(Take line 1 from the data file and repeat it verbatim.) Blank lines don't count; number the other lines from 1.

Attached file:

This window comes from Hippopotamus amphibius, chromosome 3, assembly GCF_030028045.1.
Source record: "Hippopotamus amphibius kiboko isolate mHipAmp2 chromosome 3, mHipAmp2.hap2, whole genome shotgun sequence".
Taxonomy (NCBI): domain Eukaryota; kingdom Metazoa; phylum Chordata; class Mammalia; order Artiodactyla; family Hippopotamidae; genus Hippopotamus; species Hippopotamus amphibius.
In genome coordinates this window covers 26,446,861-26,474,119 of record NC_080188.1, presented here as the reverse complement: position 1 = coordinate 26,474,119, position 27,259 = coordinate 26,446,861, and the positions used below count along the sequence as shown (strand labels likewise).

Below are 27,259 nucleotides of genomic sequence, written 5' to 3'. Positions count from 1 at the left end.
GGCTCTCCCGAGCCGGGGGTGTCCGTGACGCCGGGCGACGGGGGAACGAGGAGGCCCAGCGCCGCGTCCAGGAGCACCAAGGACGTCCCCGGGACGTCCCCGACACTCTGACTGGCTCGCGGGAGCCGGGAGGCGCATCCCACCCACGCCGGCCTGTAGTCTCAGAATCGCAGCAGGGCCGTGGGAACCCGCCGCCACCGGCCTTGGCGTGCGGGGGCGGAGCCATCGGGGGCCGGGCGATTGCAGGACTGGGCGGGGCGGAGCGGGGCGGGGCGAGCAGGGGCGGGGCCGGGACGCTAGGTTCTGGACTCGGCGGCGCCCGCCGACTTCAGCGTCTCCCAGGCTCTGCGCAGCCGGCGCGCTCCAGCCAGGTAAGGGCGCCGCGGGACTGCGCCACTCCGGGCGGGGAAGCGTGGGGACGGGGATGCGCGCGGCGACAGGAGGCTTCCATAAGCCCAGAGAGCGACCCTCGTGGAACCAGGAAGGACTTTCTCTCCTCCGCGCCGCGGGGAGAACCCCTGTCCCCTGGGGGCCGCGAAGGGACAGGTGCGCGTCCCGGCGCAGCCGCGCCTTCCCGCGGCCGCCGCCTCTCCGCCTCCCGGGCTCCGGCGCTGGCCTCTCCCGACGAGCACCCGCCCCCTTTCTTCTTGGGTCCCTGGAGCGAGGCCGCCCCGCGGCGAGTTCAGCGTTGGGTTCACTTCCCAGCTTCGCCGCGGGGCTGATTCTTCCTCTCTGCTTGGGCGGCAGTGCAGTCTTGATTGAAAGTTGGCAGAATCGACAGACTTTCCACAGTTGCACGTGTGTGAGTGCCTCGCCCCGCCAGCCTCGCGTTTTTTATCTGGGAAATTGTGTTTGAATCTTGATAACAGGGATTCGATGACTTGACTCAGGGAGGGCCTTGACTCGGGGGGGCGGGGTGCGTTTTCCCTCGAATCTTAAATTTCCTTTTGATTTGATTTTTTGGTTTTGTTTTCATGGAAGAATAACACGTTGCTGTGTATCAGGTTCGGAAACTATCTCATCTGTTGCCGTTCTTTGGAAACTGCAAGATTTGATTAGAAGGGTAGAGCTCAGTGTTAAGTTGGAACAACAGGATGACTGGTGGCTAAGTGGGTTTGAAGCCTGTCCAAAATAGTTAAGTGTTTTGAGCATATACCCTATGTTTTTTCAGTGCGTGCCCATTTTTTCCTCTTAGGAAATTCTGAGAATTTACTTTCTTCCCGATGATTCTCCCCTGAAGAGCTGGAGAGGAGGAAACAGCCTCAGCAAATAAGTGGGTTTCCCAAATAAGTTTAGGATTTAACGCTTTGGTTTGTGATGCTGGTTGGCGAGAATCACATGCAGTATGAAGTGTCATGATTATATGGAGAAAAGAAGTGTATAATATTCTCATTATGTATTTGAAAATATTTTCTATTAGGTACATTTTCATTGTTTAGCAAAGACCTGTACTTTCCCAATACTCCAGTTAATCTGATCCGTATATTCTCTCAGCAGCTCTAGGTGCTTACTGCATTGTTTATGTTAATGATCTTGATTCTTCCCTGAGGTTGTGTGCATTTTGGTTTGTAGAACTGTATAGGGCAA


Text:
This window comes from Hippopotamus amphibius, chromosome 3, assembly GCF_030028045.1.